The performance of the England football team in last night's World Cup match against Algeria was pitifully embarrassing.  As before, my partner and I went to the local pub to watch the game and, as far as we are concerned, Rooney et al owe us the price of our drinks and compensation for the squandered ninety minutes of our lives.

I just don't know what is wrong with them.  It is pathetic - and this is supposed to be the best that England has?  Bring back Beckham is all I can bark.  The only reason for the appalling performance that I can think of is that these footballers have so much money tied up in contracts for modelling clothes, grooming products, etc., that they are literally terrified of playing a quality game in case they suffer any injury that could leave them with a visible scar.

My partner and I left the pub in angry disgust as soon as the final whistle blew.

On arriving home, there was a policeman at the entrance to the cul-de-sac next to ours (which we have to drive past to reach our house).  That cul-de-sac is entirely occupied by ne'er-do-wells, largely from the same family.  Hardly a day passes in which we do not thank all the powers that be for the fact that we weren't offered a house in that bit of the street.  Apparently a World Cup gathering in one of the p*key ( My apologies.  No slight against the Romani race intended - I have respect for them - my near neighbours are not Romanis, just ASBO-chasing wretches.) households had got massively out of paw.  The situation deteriorated further, resulting in a police van, sirens screaming, hurtling into my road.  What charming and dignified behaviour.

And barking of things that got massively out of paw - take a look at this:

My partner found some stage make-up in a box.  For goodness' sake.  I look like a bl**dy donkey.

Much admiration was expressed in the pub, and I enjoyed the attention.  It was on returning to the house, just mere moments after the above picture was taken, that the situation swiftly deteriorated.

Ushering me into the bathroom, my partner drew down from a shelf a packet of moist baby-wipes and began to cleanse the decoration from my fur.  After enduring several minutes of increasingly fervent wiping, a feint whimper from my partner signalled that all had not gone entirely to plan.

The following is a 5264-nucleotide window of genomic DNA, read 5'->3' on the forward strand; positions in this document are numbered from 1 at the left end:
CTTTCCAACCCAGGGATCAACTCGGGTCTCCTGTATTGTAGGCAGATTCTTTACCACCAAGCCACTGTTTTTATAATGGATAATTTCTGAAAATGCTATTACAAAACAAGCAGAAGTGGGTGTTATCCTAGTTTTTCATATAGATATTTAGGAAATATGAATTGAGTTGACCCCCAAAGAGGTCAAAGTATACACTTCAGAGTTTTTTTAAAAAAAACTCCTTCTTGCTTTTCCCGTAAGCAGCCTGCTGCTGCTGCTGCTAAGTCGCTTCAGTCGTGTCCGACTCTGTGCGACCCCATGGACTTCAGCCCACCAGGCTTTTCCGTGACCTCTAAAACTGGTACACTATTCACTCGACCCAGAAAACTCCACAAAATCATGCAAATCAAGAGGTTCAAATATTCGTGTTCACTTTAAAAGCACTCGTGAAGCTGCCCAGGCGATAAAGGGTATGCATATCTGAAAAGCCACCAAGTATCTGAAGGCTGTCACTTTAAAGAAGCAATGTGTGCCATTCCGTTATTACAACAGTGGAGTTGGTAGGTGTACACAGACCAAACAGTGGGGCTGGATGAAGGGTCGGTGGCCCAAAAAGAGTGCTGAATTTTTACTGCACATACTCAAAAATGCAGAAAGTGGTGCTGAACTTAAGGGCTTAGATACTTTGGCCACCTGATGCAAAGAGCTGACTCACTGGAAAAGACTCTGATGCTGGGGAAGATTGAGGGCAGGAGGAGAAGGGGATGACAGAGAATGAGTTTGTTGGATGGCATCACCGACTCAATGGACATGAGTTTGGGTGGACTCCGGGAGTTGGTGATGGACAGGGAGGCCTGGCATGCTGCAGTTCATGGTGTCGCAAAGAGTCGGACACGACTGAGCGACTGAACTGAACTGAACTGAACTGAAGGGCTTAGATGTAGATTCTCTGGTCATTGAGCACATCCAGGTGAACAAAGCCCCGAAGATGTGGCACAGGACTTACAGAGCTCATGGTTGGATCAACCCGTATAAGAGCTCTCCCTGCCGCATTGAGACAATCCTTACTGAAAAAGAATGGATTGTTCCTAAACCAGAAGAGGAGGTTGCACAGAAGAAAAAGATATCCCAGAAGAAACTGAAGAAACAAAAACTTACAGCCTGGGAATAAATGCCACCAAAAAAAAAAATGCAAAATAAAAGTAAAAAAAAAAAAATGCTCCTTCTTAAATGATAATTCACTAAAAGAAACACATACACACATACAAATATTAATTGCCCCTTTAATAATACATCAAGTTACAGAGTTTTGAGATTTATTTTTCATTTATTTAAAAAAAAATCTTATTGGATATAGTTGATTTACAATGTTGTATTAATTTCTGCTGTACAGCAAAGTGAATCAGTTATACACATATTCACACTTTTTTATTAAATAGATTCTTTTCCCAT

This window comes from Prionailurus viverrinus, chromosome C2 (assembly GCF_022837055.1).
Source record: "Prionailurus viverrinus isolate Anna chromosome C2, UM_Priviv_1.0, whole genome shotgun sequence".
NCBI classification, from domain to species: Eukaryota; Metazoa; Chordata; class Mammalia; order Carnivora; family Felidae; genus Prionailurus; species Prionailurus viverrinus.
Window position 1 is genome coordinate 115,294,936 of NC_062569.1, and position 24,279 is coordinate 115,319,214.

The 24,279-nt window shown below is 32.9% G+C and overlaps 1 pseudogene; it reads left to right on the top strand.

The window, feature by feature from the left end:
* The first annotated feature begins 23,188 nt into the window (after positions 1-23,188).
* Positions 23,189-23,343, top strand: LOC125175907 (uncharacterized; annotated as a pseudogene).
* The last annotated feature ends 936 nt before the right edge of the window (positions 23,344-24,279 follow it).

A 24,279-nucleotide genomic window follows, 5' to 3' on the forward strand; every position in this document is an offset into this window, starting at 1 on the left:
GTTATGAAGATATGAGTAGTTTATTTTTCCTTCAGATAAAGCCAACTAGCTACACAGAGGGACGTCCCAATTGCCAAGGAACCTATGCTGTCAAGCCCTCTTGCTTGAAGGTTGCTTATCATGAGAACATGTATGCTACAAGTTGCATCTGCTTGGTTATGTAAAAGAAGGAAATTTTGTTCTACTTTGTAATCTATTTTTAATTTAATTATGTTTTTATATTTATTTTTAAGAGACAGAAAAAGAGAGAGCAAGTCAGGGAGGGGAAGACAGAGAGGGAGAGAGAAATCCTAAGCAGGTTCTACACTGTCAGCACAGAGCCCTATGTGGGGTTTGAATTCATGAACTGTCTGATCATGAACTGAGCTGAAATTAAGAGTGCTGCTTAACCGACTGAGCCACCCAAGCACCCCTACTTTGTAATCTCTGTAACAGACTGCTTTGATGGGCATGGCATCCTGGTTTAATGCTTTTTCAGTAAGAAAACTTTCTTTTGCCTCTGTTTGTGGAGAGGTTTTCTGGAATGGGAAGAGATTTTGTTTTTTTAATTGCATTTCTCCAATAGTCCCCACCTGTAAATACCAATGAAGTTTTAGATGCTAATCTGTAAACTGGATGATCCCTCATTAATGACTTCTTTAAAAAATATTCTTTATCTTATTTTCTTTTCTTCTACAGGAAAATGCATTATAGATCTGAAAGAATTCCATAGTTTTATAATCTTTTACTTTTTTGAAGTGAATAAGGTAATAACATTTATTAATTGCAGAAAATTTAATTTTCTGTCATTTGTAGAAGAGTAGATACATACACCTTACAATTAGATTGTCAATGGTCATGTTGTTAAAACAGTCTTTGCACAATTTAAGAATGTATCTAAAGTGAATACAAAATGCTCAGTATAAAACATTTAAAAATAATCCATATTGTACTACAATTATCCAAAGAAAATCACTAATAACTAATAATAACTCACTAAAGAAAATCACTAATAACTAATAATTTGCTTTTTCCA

The upshot is that I still have a St. George Cross across my ribcage and spine - only now it is bright fuchsia pink.

I am absolutely livid, I really am.  My partner has offered her apologies, but I am not minded to accept them at present.

I was too ashamed to sit in the garden today, lest one of the local cats spot me.  Starsky was loitering in his garden this afternoon, possibly hoping for a bit of a gossip (likely, given the high-volume antics in the next cul-de-sac the night before), but I hid behind the curtain and pretended to snore.

I'm just praying that Eddie doesn't see me.  I fear I would have too many awkward questions to answer, should his sardonic gaze alight upon the vast pink emblem that now adorns my upper body.

For goodness' sake.

More "Evolution" next time!

Good night.

Monday, 14 June 2010

Monday 14 June 2010

I have recovered my composure after yesterday's rant, for which I now apologise.

Greater minds than my own advised me against my sartorial choice of the high-visibility jacket.  My decision was finally made, however, the other evening after a conversation with my good friend Eddie the Rottweiler, who (coincidentally) lives just across the road from me.  It was a delightfully warm evening.  Children were playing on the green and I spotted Eddie lying in his front garden, relaxing in the setting sunshine whilst his owner enjoyed a cigarette.  Despite the lurking proximity of evil nemesis Peaches, I ambled over to sit with him.
"Good evening Edward!" I hailed him.
"Jasper, my dear boy!  How are you?" he responded, thumping his tail vigorously on the ground.
"Extremely well, thanks Ed.  How're you?  How's Angus?"  (Angus being another Rottweiler and Eddie's long-term gentleman-friend).
"Both on excellent terms, I thank you.  Come and sit with me for a while."  I was glad to accept the invitation, and sat beside him, watching the children play on the green, the setting sun lengthening their shadows.  The warm sunlight felt nice on my whiskers.